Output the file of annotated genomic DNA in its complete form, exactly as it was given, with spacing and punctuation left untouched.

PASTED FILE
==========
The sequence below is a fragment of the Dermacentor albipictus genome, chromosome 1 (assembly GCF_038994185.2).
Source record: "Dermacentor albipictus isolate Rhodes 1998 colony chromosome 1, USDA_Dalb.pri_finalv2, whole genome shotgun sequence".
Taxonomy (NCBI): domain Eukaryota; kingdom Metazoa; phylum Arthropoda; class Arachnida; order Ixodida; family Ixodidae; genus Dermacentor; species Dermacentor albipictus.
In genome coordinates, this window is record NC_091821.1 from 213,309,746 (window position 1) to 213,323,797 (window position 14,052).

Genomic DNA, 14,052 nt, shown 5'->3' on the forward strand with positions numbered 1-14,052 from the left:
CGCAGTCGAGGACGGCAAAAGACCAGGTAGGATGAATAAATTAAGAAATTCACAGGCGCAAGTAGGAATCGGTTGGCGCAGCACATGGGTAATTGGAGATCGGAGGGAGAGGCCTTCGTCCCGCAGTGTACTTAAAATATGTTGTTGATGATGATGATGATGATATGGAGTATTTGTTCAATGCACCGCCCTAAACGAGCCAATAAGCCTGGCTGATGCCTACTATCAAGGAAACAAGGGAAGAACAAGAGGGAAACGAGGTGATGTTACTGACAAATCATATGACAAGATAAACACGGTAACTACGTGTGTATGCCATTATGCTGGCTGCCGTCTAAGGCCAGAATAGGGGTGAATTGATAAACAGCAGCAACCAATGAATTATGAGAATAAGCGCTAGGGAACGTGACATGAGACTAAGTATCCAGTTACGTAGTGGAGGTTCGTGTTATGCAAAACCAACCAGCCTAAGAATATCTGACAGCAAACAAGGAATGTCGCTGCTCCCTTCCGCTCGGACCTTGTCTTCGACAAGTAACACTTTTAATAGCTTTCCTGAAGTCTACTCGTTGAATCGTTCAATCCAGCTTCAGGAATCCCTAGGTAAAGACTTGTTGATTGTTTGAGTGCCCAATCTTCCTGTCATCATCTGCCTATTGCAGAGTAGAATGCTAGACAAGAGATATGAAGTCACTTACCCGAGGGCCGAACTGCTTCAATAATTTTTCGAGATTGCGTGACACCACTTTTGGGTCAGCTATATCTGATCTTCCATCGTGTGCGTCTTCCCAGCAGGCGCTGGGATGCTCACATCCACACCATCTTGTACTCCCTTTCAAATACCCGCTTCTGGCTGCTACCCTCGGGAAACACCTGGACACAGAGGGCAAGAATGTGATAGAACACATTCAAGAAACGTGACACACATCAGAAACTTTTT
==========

The sequence below is a fragment of the Dermacentor albipictus genome, chromosome 1 (assembly GCF_038994185.2).
Source record: "Dermacentor albipictus isolate Rhodes 1998 colony chromosome 1, USDA_Dalb.pri_finalv2, whole genome shotgun sequence".
Taxonomy (NCBI): domain Eukaryota; kingdom Metazoa; phylum Arthropoda; class Arachnida; order Ixodida; family Ixodidae; genus Dermacentor; species Dermacentor albipictus.
In genome coordinates, this window is record NC_091821.1 from 213,309,746 (window position 1) to 213,323,797 (window position 14,052).

Genomic DNA, 14,052 nt, shown 5'->3' on the forward strand with positions numbered 1-14,052 from the left:
CGCAGTCGAGGACGGCAAAAGACCAGGTAGGATGAATAAATTAAGAAATTCACAGGCGCAAGTAGGAATCGGTTGGCGCAGCACATGGGTAATTGGAGATCGGAGGGAGAGGCCTTCGTCCCGCAGTGTACTTAAAATATGTTGTTGATGATGATGATGATGATATGGAGTATTTGTTCAATGCACCGCCCTAAACGAGCCAATAAGCCTGGCTGATGCCTACTATCAAGGAAACAAGGGAAGAACAAGAGGGAAACGAGGTGATGTTACTGACAAATCATATGACAAGATAAACACGGTAACTACGTGTGTATGCCATTATGCTGGCTGCCGTCTAAGGCCAGAATAGGGGTGAATTGATAAACAGCAGCAACCAATGAATTATGAGAATAAGCGCTAGGGAACGTGACATGAGACTAAGTATCCAGTTACGTAGTGGAGGTTCGTGTTATGCAAAACCAACCAGCCTAAGAATATCTGACAGCAAACAAGGAATGTCGCTGCTCCCTTCCGCTCGGACCTTGTCTTCGACAAGTAACACTTTTAATAGCTTTCCTGAAGTCTACTCGTTGAATCGTTCAATCCAGCTTCAGGAATCCCTAGGTAAAGACTTGTTGATTGTTTGAGTGCCCAATCTTCCTGTCATCATCTGCCTATTGCAGAGTAGAATGCTAGACAAGAGATATGAAGTCACTTACCCGAGGGCCGAACTGCTTCAATAATTTTTCGAGATTGCGTGACACCACTTTTGGGTCAGCTATATCTGATCTTCCATCGTGTGCGTCTTCCCAGCAGGCGCTGGGATGCTCACATCCACACCATCTTGTACTCCCTTTCAAATACCCGCTTCTGGCTGCTACCCTCGGGAAACACCTGGACACAGAGGGCAAGAATGTGATAGAACACATTCAAGAAACGTGACACACATCAGAAACTTTTT